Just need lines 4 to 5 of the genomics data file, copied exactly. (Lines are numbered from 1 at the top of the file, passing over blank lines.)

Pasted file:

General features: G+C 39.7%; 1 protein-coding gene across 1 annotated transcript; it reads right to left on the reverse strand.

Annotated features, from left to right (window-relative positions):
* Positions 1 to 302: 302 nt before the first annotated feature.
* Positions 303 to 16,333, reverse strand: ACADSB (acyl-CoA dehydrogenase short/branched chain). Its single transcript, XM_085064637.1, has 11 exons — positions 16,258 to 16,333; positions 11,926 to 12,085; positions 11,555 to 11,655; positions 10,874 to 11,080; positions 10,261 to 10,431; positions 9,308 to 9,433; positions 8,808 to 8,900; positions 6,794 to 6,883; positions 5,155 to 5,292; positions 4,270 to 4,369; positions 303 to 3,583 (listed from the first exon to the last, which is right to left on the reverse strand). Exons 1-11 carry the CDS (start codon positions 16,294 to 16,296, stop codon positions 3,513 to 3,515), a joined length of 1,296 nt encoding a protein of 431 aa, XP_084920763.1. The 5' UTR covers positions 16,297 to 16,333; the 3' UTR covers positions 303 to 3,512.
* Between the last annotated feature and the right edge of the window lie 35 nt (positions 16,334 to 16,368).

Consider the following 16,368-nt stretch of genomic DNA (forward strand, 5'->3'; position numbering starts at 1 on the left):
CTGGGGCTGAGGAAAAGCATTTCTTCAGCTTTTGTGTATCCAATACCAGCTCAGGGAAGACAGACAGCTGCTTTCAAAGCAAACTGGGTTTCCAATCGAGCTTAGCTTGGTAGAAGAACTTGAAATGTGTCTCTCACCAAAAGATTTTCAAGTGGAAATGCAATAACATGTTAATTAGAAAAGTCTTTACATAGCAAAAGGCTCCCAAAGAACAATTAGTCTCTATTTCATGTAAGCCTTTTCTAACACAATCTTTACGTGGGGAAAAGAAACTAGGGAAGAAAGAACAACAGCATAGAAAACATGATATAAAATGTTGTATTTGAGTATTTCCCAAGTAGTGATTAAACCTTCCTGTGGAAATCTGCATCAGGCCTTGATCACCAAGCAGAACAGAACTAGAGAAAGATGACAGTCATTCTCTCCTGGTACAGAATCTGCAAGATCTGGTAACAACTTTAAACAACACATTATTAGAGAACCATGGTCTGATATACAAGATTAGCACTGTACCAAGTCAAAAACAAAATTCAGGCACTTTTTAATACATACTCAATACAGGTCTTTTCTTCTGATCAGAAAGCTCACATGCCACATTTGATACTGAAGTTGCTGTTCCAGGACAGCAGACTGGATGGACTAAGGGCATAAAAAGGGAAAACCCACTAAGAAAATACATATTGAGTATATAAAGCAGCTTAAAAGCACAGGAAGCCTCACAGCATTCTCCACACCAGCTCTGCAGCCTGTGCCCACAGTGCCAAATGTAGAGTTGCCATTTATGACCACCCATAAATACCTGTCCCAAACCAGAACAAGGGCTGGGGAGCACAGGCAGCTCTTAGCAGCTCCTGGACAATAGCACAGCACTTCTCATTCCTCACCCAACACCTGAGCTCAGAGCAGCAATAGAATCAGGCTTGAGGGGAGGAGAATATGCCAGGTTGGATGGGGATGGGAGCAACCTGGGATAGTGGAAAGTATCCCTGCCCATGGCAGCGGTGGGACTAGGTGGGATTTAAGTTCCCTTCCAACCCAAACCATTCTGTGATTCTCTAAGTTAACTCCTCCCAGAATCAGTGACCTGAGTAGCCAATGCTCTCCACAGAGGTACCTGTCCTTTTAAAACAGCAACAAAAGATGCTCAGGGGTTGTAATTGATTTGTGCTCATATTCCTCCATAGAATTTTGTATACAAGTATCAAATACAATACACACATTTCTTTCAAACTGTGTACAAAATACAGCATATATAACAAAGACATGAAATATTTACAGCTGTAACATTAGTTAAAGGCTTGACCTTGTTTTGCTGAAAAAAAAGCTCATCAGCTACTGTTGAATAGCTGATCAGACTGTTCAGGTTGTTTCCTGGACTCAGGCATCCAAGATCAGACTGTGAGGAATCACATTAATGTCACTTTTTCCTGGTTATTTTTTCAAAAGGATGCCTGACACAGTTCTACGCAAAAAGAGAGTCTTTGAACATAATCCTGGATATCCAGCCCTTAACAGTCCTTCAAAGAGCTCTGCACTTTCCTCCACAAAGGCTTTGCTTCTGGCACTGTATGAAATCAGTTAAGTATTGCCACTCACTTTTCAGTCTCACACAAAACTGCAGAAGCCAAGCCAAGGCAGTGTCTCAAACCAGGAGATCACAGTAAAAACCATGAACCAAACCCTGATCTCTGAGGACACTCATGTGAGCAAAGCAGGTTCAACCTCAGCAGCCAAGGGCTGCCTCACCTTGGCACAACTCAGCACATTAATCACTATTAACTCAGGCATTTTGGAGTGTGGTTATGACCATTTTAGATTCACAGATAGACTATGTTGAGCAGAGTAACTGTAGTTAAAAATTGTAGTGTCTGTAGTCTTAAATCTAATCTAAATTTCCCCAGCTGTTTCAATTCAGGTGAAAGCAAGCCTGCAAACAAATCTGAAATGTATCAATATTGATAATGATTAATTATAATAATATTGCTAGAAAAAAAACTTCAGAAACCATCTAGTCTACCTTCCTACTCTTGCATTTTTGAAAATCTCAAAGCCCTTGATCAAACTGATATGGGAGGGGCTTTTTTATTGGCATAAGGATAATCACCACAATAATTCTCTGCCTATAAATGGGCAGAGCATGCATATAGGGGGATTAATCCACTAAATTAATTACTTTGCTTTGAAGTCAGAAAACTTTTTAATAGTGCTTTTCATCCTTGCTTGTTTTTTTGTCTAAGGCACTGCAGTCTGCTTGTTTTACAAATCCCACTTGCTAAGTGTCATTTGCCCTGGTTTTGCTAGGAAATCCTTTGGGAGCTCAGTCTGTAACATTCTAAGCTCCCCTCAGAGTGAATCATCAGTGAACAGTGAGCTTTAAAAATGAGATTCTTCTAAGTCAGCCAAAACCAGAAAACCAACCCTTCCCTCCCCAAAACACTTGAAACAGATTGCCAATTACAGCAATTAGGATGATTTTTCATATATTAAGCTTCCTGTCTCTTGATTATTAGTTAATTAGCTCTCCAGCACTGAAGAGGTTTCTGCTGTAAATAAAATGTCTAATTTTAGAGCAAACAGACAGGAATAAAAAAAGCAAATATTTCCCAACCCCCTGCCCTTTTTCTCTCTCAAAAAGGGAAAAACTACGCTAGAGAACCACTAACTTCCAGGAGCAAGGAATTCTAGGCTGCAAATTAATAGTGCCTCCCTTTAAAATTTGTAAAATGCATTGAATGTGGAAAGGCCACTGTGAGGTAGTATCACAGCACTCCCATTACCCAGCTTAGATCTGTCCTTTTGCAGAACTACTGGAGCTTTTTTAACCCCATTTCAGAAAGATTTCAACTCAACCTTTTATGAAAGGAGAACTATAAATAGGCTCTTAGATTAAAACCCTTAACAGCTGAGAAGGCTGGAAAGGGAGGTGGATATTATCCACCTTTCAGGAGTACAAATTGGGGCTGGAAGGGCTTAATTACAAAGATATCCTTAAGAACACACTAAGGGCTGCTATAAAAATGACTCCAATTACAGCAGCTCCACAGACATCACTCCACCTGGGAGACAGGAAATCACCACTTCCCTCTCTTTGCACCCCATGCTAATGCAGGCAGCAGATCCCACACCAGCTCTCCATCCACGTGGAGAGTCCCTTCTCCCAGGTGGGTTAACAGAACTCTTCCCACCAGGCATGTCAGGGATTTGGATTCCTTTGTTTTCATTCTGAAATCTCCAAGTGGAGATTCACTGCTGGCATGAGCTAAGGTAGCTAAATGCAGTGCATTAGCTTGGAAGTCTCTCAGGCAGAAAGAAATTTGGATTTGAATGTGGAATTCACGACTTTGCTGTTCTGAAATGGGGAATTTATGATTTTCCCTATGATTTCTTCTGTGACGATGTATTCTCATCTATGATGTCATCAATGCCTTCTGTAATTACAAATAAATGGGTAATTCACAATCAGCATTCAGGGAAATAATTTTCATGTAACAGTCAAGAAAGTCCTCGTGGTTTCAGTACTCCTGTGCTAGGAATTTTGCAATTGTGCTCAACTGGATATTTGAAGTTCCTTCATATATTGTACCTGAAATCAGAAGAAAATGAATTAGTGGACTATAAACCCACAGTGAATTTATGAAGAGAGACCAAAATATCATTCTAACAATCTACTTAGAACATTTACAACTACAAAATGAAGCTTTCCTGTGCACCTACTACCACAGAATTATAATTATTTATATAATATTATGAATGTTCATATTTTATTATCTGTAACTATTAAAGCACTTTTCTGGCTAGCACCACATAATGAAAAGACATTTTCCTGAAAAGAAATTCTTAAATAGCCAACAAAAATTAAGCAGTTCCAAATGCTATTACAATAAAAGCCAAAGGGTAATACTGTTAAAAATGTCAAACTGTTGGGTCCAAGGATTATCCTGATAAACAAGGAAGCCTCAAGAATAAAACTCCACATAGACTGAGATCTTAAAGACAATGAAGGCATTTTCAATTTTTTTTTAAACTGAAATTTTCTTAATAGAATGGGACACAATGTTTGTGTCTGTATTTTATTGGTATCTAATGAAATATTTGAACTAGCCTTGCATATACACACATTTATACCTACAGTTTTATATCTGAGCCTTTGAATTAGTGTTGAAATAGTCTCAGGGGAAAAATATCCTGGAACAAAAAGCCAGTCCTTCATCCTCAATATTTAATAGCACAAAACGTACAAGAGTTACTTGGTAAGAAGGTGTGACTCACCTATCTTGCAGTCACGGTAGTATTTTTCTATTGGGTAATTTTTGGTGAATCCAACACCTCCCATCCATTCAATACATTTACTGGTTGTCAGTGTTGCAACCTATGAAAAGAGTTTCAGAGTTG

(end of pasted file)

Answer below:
* Positions 303 to 16,333, reverse strand: ACADSB (acyl-CoA dehydrogenase short/branched chain). Its single transcript, XM_085064637.1, has 11 exons — positions 16,258 to 16,333; positions 11,926 to 12,085; positions 11,555 to 11,655; positions 10,874 to 11,080; positions 10,261 to 10,431; positions 9,308 to 9,433; positions 8,808 to 8,900; positions 6,794 to 6,883; positions 5,155 to 5,292; positions 4,270 to 4,369; positions 303 to 3,583 (listed from the first exon to the last, which is right to left on the reverse strand). Exons 1-11 carry the CDS (start codon positions 16,294 to 16,296, stop codon positions 3,513 to 3,515), a joined length of 1,296 nt encoding a protein of 431 aa, XP_084920763.1. The 5' UTR covers positions 16,297 to 16,333; the 3' UTR covers positions 303 to 3,512.
* Between the last annotated feature and the right edge of the window lie 35 nt (positions 16,334 to 16,368).